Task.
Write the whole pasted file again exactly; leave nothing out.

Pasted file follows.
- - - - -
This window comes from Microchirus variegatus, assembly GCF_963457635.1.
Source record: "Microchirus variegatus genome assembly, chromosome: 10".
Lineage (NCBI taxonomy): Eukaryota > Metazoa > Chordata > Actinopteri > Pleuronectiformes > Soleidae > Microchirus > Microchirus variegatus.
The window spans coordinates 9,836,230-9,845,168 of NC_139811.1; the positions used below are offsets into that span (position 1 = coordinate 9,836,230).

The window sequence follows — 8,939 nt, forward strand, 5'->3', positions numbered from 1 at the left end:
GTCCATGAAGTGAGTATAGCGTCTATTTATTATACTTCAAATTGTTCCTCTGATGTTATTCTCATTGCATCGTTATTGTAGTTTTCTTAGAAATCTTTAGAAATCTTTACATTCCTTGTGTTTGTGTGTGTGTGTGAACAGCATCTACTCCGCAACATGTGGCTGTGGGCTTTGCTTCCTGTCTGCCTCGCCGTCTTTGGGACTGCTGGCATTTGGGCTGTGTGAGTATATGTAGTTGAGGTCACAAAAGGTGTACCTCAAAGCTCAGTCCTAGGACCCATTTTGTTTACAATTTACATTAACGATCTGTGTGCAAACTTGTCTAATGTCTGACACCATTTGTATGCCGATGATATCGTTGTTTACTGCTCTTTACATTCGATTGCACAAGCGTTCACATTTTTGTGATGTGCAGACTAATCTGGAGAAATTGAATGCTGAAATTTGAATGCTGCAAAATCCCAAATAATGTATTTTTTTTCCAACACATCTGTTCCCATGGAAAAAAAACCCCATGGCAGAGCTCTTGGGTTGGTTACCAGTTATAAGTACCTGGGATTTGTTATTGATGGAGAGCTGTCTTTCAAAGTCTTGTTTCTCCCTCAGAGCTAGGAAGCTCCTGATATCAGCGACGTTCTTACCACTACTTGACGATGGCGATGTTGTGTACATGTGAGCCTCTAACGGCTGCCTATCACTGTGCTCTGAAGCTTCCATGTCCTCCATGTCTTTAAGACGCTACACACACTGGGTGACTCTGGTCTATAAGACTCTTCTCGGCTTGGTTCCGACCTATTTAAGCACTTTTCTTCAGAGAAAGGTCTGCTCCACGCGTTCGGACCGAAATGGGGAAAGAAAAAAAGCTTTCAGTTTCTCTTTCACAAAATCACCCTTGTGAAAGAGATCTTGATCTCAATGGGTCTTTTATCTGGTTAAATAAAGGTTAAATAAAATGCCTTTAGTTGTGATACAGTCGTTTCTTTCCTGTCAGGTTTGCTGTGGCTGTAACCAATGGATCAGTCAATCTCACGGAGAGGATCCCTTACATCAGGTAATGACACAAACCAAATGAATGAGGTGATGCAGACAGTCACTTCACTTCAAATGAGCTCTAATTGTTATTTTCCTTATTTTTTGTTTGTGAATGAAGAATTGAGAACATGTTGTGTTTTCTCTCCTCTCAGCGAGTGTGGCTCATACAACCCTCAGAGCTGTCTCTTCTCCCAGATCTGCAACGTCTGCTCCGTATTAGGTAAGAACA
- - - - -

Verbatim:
This window comes from Microchirus variegatus, assembly GCF_963457635.1.
Source record: "Microchirus variegatus genome assembly, chromosome: 10".
Lineage (NCBI taxonomy): Eukaryota > Metazoa > Chordata > Actinopteri > Pleuronectiformes > Soleidae > Microchirus > Microchirus variegatus.
The window spans coordinates 9,836,230-9,845,168 of NC_139811.1; the positions used below are offsets into that span (position 1 = coordinate 9,836,230).

The window sequence follows — 8,939 nt, forward strand, 5'->3', positions numbered from 1 at the left end:
GTCCATGAAGTGAGTATAGCGTCTATTTATTATACTTCAAATTGTTCCTCTGATGTTATTCTCATTGCATCGTTATTGTAGTTTTCTTAGAAATCTTTAGAAATCTTTACATTCCTTGTGTTTGTGTGTGTGTGTGAACAGCATCTACTCCGCAACATGTGGCTGTGGGCTTTGCTTCCTGTCTGCCTCGCCGTCTTTGGGACTGCTGGCATTTGGGCTGTGTGAGTATATGTAGTTGAGGTCACAAAAGGTGTACCTCAAAGCTCAGTCCTAGGACCCATTTTGTTTACAATTTACATTAACGATCTGTGTGCAAACTTGTCTAATGTCTGACACCATTTGTATGCCGATGATATCGTTGTTTACTGCTCTTTACATTCGATTGCACAAGCGTTCACATTTTTGTGATGTGCAGACTAATCTGGAGAAATTGAATGCTGAAATTTGAATGCTGCAAAATCCCAAATAATGTATTTTTTTTCCAACACATCTGTTCCCATGGAAAAAAAACCCCATGGCAGAGCTCTTGGGTTGGTTACCAGTTATAAGTACCTGGGATTTGTTATTGATGGAGAGCTGTCTTTCAAAGTCTTGTTTCTCCCTCAGAGCTAGGAAGCTCCTGATATCAGCGACGTTCTTACCACTACTTGACGATGGCGATGTTGTGTACATGTGAGCCTCTAACGGCTGCCTATCACTGTGCTCTGAAGCTTCCATGTCCTCCATGTCTTTAAGACGCTACACACACTGGGTGACTCTGGTCTATAAGACTCTTCTCGGCTTGGTTCCGACCTATTTAAGCACTTTTCTTCAGAGAAAGGTCTGCTCCACGCGTTCGGACCGAAATGGGGAAAGAAAAAAAGCTTTCAGTTTCTCTTTCACAAAATCACCCTTGTGAAAGAGATCTTGATCTCAATGGGTCTTTTATCTGGTTAAATAAAGGTTAAATAAAATGCCTTTAGTTGTGATACAGTCGTTTCTTTCCTGTCAGGTTTGCTGTGGCTGTAACCAATGGATCAGTCAATCTCACGGAGAGGATCCCTTACATCAGGTAATGACACAAACCAAATGAATGAGGTGATGCAGACAGTCACTTCACTTCAAATGAGCTCTAATTGTTATTTTCCTTATTTTTTGTTTGTGAATGAAGAATTGAGAACATGTTGTGTTTTCTCTCCTCTCAGCGAGTGTGGCTCATACAACCCTCAGAGCTGTCTCTTCTCCCAGATCTGCAACGTCTGCTCCGTATTAGGTAAGAACA